Remember though, that a Watchman can only report what he is seeing, and he doesn’t always see the whole picture. He warns/reports potential dangers. And when things look good (the sky is clear), a Watchman doesn’t need to be asked what the “current conditions” are. His job is to just keep people updated. Kind of like the news at the top of the hour-if there is any news to report. He reports whether you want to know or not. And often, he isn’t real eager to give the report. But he must; because he is called to.
So let me ask you, are you a Watchman? If so, are you doing your job?
If you are a husband or a father, you are a Watchman called to protect your family from danger. That is one position you can not outsource.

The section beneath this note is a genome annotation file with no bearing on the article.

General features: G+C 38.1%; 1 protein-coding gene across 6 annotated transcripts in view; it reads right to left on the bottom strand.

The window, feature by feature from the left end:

If you are a minister or elder or board member of any kind, you are a Watchman along with others in your church/organization?
What do you see? Have you looked? Or have you been too busy “doing the Lord’s work” or “the daily business” to notice? Watchmen are desperately needed in today’s culture/church.
If you are not a watchman, do you know the watchman on your walls? Pray that God would continue to raise up BOLD Watchman who will sound the alarm (as needed). Pray that their warnings will be heeded by those in leadership and they will seek the Lord and act upon as the Lord leads.

Sunday, August 9, 2009

(sunday church)